We’ll be publishing a Flash Note on (9,1 EUR, 0,05%) this morning. Management presented its six strategic pillars during the Capital Markets Day on 21 November. Not only did it give us more insight into the group’s growth plans but more importantly, we were struck by the fact that the various divisions are now acting as one group with one clear vision. is clearly ready to pursue growth thanks to a much leaner organization with business processes and skills that are being leveraged across all banners. For example, the Retail Model (ARM) should facilitate the integration of acquisitions. CEO Dick Boer does not want to be pinned to the 5% Retail EBIT margin and 5% sales growth objectivesthat were set 8 years ago. He pointed out that trading conditions have changed significantly. Moreover, will need to invest in future growth.
Management has highlighted the following levers to generate growth:
- New customer loyalty initiatives should add 1-2% to identical sales growth;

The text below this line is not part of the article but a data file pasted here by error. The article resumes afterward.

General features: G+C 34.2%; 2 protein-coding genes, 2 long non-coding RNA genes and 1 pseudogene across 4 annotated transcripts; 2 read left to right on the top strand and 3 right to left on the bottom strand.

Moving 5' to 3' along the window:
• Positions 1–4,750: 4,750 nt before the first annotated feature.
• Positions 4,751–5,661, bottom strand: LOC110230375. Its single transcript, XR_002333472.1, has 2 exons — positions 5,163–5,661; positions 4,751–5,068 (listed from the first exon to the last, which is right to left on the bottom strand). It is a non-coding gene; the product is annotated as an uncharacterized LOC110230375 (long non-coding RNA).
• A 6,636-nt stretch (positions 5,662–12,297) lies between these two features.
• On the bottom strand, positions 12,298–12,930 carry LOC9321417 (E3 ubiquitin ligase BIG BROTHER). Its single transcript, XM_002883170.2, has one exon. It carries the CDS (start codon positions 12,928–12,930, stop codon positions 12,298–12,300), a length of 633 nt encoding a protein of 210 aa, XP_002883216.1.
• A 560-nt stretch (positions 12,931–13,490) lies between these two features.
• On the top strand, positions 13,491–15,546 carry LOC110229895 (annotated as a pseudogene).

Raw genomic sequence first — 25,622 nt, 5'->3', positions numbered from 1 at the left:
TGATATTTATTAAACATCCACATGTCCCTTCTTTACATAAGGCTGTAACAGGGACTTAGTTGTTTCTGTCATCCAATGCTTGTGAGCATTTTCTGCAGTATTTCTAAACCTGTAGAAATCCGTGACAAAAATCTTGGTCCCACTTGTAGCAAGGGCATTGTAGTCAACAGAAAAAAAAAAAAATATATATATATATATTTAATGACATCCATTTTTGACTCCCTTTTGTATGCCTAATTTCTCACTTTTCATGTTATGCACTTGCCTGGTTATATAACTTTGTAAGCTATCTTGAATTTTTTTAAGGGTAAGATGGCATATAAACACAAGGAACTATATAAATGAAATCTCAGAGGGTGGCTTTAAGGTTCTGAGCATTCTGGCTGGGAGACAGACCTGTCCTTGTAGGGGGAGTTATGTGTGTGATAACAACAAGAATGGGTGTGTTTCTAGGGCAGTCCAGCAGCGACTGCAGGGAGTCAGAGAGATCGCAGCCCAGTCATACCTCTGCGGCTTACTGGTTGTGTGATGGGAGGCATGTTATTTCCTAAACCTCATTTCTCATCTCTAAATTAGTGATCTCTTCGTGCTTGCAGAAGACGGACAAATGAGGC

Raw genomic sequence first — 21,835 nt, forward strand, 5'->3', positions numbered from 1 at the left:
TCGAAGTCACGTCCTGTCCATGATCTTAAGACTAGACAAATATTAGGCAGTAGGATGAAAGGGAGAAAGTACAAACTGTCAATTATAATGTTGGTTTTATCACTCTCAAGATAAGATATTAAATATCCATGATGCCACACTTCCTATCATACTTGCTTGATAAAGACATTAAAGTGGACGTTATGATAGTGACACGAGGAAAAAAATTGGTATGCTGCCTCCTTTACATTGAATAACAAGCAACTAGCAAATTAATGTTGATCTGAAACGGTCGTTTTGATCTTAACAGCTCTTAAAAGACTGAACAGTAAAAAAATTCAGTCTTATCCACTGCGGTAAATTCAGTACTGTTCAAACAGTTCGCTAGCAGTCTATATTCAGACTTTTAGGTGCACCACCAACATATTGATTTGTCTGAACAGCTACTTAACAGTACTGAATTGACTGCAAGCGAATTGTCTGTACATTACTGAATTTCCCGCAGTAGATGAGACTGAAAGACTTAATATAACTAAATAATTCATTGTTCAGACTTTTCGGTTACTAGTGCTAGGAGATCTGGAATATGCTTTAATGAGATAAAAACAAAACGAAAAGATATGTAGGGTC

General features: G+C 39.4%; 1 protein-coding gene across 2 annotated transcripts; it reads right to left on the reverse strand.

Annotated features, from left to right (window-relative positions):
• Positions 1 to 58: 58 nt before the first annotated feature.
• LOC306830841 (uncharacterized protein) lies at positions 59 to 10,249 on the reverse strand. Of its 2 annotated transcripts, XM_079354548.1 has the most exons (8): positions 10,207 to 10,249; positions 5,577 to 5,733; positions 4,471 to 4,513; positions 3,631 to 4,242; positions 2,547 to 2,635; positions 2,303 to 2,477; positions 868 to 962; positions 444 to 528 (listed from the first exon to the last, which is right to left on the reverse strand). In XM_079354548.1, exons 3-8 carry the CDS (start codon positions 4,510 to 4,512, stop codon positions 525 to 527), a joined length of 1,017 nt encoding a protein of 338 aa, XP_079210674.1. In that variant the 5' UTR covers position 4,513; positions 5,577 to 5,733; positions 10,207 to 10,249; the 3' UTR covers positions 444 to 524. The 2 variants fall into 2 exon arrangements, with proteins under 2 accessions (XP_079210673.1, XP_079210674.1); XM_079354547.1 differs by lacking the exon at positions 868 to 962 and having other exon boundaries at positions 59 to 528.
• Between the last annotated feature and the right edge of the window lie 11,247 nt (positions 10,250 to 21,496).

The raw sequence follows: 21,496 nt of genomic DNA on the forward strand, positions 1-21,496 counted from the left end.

- Online sales should treble to € 1.5bn by 2016;
- A minimum of 150 convenience store openings in Europe in the next five years;
- A minimum of 50 supermarkets in Belgium in 2016;
- Expansion into new regions.
Expansion plans in Belgium:
The number of Belgian Albert Heijn stores is set to rise from 2 today to 10 by the end of next year to more than 50 in 2016. About 50% of the stores will be company operated and the remaining 50% franchised. Albert Heijn is targeting Flanders, a region with 6.2 million inhabitants that is one third the size of the Dutch grocery market. The Belgian stores are supplied by the distribution centre of Tilburg. There is a 90% overlap in terms of SKUs with the Dutch stores. In contrast to the Dutch market, Belgian retailers cannot reduce their selling prices below the cost price. The sales density of the first Belgian store exceeds the average level of Albert Heijn in the Netherlands. We should not extrapolate the performance of the first store to the upcoming stores however.
New dividend policy:
The dividend payout ratio will be increased to 40-50%. Based on this, we estimate that the DPS will rise from € 0.29 in 2010 to € 0.39 in 2011.
Jeff Carr, the newly appointed CFO, will look for opportunities to make the capital structure more efficient. An update will be provided next year.
We’ve fine-tuned our model to reflect the slightly better-than-expected 3Q11 results, the weakening of the € and the higher dividend payout ratio. Our EPS forecasts for 2011, 2012 and 2013 have been upped by respectively 6%, 1% and 4%. We reiterate our Accumulate rating based on the very attractive valuation multiples.